Currently viewing the tag: "Publishing"

'Type' by Victoria Pickering is licensed under CC BY-NC-ND 2.0

When it comes to publishing online – on NILE, MyPad or other websites – copyright legislation is an important consideration that can too often be overlooked.

Arbitrarily using text, images, audio or video from other websites in your work runs risk. It’s not great to use NILE’s password protection, or ‘it’s for educational use’ as legitimate excuses.

So to help you produce trouble-free online content we’ve put together a quick guide to what you can and cannot do, and good places to find great resources.


Copyright Basics

To help ease you into this complex world, the Copyright Hub has an interactive guide with a vast wealth of resources.

It’s worth remembering Copyright sits alongside Trademarks and Patents and Designs and is overseen by the Intellectual Property Office (IPO).

This is not to be confused with Data Protection and Freedom of Information which fall under the remit of the Information Commissioner’s Office (ICO)

Copyright exists to protect work and permit its owner to dictate how, where and when this is used. It doesn’t always prevent republishing, but will dictate the terms of use.


Creative Commons

A common way to find and use material online, legally and for free, is by using Creative Commons content. Where applied, a copyright owner will permit the use of their work in the following ways:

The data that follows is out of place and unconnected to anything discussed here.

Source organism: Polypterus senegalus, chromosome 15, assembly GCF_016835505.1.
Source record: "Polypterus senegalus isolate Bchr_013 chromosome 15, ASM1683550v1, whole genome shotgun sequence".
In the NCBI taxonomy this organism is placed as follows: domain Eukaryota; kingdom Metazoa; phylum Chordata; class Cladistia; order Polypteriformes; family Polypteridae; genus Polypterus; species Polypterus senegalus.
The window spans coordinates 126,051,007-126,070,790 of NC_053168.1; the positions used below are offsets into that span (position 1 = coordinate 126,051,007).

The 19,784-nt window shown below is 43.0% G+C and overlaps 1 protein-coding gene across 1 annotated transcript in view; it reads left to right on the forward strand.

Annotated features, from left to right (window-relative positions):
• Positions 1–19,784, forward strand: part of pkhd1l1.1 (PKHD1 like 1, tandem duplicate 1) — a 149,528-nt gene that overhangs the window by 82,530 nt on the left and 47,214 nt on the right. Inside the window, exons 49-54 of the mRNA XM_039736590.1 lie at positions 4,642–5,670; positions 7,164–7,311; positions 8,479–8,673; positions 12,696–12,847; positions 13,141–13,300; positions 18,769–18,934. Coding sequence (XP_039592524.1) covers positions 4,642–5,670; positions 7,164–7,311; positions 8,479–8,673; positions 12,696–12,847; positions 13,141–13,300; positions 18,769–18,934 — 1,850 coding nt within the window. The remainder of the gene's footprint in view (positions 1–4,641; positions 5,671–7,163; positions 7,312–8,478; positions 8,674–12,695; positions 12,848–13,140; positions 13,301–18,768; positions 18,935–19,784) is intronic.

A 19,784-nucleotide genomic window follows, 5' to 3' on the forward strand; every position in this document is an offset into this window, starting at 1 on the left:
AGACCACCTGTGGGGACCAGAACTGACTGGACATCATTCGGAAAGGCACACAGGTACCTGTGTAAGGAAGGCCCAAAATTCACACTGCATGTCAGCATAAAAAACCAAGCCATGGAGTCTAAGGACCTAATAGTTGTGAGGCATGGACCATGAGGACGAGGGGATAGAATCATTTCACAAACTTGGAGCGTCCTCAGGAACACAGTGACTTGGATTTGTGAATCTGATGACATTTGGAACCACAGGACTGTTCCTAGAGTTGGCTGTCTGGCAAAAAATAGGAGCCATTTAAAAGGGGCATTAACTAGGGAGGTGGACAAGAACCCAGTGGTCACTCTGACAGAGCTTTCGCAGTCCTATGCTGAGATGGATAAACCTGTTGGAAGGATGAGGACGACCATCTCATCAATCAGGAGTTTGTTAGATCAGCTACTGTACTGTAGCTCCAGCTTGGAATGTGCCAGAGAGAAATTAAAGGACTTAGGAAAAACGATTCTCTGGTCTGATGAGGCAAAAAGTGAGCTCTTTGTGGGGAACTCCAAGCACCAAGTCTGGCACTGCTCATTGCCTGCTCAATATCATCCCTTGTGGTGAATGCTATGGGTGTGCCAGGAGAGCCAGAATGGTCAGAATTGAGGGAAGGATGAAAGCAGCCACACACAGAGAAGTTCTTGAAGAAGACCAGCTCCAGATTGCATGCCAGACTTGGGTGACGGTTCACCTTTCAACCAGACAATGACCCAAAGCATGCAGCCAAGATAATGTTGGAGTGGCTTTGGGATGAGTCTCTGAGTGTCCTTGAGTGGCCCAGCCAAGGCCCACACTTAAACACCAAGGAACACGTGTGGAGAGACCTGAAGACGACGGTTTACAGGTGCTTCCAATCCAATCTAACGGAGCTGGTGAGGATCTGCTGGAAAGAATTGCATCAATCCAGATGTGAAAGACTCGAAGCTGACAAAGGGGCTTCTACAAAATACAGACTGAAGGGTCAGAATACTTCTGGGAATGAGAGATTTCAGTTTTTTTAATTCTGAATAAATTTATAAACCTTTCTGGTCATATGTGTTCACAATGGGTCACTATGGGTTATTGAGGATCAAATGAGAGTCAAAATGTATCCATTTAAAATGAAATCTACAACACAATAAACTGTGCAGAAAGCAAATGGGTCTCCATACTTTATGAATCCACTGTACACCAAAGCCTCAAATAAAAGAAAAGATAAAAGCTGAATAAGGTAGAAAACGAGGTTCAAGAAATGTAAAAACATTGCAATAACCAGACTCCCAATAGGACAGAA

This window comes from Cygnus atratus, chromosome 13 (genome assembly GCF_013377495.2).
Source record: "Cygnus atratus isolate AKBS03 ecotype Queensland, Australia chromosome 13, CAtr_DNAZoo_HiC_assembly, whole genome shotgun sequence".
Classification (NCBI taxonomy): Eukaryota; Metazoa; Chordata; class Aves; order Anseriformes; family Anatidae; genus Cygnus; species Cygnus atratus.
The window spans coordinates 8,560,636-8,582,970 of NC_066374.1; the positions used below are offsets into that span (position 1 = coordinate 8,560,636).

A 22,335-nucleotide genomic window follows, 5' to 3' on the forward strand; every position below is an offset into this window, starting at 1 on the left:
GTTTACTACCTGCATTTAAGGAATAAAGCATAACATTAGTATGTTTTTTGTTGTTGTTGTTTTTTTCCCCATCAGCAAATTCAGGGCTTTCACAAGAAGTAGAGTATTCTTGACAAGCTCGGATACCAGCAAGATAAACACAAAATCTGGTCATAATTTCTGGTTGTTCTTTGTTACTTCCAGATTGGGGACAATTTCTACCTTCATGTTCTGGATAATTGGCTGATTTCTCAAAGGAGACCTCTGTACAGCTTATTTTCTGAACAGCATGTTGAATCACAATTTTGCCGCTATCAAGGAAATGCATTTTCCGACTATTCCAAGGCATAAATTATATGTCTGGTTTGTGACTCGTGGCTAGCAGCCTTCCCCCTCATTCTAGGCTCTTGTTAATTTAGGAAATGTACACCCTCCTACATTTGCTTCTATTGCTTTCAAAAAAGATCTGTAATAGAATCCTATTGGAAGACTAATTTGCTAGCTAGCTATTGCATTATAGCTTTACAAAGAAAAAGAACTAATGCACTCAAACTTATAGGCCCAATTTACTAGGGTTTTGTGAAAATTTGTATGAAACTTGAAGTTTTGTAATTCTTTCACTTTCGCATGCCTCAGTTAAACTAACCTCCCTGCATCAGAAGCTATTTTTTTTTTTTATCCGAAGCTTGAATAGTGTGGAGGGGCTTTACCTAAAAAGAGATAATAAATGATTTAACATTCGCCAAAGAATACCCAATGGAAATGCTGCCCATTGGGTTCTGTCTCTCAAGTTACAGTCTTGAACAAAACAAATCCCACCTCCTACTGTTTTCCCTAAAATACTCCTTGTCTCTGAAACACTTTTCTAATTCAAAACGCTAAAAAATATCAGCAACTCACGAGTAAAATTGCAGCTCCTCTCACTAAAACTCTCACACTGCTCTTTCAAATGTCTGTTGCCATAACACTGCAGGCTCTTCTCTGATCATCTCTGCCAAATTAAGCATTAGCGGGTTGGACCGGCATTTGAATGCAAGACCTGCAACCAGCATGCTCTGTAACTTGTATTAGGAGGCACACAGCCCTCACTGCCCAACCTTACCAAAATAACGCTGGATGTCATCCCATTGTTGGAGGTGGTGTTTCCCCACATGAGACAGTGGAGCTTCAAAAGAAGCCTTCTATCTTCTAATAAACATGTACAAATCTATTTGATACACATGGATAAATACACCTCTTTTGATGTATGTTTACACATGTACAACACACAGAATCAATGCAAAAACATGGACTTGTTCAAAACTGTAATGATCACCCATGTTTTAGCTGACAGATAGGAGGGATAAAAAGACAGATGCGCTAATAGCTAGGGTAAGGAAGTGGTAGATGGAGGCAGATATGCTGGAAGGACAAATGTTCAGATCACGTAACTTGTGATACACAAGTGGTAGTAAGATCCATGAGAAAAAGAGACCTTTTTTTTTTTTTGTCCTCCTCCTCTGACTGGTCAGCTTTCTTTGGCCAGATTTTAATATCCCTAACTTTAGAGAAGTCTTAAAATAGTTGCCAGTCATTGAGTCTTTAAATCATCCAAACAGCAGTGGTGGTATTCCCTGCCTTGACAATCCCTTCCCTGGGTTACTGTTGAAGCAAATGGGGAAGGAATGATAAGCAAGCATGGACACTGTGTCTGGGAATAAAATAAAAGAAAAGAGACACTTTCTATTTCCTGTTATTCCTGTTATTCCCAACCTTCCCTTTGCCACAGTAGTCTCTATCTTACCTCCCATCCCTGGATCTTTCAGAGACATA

• attribution only, with no further restrictions,
  • no commercial uses of the work,
  • no derivatives (adaptations) can made of it.

You may have already considered using this when posting your own copyright material on the web.



Information which is freely available on the internet isn’t necessarily free to copy. Websites are protected by copyright and some sites may also be considered as databases and be protected by database right.

The material published on a website is protected by copyright in the same way as print material. Most will have a copyright declaration or specify how material from the site may be used. Although if missing, it’s best to assume the usual restrictions apply and only use a small amount for private, non-commercial purposes.

If the information on the website is not easy to access – it’s password protected for instance – then this implies the owner is protecting their work and does not want it to be copied or distributed freely; even if there is no charge for using the site.

Not all the information on the internet has been posted legally, so be careful to check the source of the information where it is possible, and use your own judgement where it is not.



When looking for images it’s tempting to use anything that’s readily available! Jisc’s interactive guide gives you a safer approach.

It’s better to use a search engine that displays only Creative Commons licensed images, or those that have been made available rights free.

If you use Google Images, narrow the usage rights with an advance search. For further advice read Jisc Digital Media – Copyright of still images.


TV, Radio & Sounds